Working for an ITstartup sounds attractive. Their job descriptions usually include things like “room for rapid improvement” and “fun and casual work environment”. Joining a startup can be a smart, fun, or even a life-changing move, but not all startups have the budgets or ambiance of large tech companies, nor they are run by genius visionaries. However, a new business can offer a great opportunity to learn everything about building a company from the ground up.
In many cases, working for a startup means hard work with less pay, but it can eventually pay off handsomely. It’s no secret that it involves a lot of risk, because 3 out of 4 startups fail, according to the Wall Street Journal. But even if your startup fails, you can still gain valuable skills and experience to add to your resume. Are you thinking of applying for a job at a startup? Let’s balance out all the pros and cons related to working in such young companies.
1. Are you comfortable with change?
Developed companies have well-defined procedures and processes, as well as tens and hundreds of employees that repeat the same actions every day. IT startups, on the other hand, are able and prone to make quick changes. They frequently change things from job titles to reporting structures to project plans. Some startups move their offices sever times in a few months. If you’re a type of person that needs to get acclimated to the place of work, these constant changes can be frustrating, but if you want to succeed in a startup environment, you should be afraid of the chaos. You have to embrace it. IT startups aren’t afraid of personnel shake-ups and have their eye on picking motivated, young professionals.
2. Skills and experience
Startups differ from large corporations because there are no specific job descriptions that can limit one’s duties, requiring from you to adapt and move between sets of duties. If you’re not intimidated by the startup “sink-or-swim” attitude, then this can be a wonderful opportunity for you to gain various valuable skills. Due to frequent change in job descriptions and assignments, you’ll wear a number of shoes and learn things on the fly. If things don’t work out, you’ll have added things to your resume to make it more impressive.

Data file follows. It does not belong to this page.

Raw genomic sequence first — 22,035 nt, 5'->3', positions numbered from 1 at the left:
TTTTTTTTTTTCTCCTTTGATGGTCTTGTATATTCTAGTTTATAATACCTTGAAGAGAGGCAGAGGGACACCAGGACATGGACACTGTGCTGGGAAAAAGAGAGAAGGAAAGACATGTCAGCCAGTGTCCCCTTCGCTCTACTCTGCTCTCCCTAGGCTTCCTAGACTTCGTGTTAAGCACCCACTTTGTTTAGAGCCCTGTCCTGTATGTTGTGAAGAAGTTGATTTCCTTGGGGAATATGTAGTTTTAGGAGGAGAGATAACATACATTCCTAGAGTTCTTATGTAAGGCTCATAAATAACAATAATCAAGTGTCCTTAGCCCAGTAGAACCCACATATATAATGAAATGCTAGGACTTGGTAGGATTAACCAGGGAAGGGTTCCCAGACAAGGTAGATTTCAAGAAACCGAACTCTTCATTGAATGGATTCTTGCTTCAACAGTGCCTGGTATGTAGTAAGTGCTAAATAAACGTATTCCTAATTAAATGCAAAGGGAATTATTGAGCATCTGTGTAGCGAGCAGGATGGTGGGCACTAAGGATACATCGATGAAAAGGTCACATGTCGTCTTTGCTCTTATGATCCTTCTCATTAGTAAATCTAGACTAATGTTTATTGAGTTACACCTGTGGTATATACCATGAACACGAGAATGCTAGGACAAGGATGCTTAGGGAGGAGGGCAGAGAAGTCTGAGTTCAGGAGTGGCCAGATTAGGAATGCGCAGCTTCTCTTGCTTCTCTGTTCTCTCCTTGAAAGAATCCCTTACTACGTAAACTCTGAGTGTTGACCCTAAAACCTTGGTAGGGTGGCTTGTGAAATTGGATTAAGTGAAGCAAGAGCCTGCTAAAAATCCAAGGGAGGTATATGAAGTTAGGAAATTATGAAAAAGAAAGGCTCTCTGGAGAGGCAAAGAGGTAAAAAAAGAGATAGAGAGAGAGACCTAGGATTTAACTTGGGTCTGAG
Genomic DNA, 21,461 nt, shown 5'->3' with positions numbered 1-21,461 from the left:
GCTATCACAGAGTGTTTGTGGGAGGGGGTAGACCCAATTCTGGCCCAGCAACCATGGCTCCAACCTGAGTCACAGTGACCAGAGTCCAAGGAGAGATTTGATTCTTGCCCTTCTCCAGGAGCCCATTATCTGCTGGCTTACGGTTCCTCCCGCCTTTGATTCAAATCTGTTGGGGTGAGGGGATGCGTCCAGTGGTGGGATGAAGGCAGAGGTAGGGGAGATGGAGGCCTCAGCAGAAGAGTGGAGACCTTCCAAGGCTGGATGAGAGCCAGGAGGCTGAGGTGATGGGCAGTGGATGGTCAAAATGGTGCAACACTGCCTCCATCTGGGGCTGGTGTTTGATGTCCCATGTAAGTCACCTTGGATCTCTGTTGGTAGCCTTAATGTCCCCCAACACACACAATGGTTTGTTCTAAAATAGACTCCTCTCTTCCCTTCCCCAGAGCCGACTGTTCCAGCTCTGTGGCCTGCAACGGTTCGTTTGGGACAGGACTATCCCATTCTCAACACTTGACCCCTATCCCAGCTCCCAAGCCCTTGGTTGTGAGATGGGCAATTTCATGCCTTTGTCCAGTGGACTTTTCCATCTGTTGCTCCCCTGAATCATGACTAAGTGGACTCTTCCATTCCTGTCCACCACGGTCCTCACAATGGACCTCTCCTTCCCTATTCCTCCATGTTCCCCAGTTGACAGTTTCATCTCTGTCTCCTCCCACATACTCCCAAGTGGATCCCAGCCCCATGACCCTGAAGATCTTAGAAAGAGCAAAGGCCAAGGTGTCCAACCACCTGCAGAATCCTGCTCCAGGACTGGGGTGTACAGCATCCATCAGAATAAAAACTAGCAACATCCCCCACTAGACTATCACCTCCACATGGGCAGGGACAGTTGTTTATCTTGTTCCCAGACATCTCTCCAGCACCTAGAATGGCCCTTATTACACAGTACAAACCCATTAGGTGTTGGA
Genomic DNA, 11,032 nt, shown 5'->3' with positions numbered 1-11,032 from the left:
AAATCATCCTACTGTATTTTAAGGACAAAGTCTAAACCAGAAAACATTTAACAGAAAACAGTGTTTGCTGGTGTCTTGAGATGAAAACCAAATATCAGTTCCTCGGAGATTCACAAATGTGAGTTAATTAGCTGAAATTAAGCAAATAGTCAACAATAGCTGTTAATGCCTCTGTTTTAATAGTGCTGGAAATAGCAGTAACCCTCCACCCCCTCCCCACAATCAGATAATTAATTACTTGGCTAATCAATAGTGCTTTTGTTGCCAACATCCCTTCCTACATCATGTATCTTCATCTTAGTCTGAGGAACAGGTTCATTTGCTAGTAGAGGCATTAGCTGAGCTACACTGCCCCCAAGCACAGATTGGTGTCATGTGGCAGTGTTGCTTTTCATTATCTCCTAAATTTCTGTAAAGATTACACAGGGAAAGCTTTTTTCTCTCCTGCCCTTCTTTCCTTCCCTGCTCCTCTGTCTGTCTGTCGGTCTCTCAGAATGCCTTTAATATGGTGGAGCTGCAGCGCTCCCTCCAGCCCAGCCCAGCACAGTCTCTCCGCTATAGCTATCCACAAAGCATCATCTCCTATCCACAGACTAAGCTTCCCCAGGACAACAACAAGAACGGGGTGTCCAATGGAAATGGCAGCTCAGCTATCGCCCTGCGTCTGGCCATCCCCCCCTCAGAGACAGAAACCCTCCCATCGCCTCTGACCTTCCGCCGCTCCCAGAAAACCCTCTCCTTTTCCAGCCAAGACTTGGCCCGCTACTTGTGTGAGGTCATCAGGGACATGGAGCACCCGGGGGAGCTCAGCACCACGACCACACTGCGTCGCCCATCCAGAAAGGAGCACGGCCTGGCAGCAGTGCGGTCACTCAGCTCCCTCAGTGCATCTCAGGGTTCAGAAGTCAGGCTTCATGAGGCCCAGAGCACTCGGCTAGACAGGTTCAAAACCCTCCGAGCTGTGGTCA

Working at a startup also gives chances to be a part of projects you might not get near to at another company. These projects are often high risk, but high reward, affecting the startup’s overall success. Since the entire startup culture is focused on fast growth and success, you’ll learn new skills fast. You’ll learn to do different jobs, so expect to take on more than what you were hired to do. The advantage of taking on multiple positions is learning things much faster than you would in any corporate position. In case your startup succeeds, the payout can be huge in the end.
3. Work-life balance
What makes most people stressed, when it comes to their work life, is the inability to achieve a good work-life balance. The startup culture is often presented as laid-back and relaxed, with people riding scooters to work where they’re awaited by positive and good-humored colleagues and a cup of good coffee on their tables. The truth is, startups need people that are passionate about seeing a product/service come to life, which often means working odd or long hours. Every individual is expected to be dedicated, without the assurance that they’ll have their jobs for years to come, which is not seen at a big business or corporation. The long-term success of your startup can greatly depend on each individual employee’s hard work.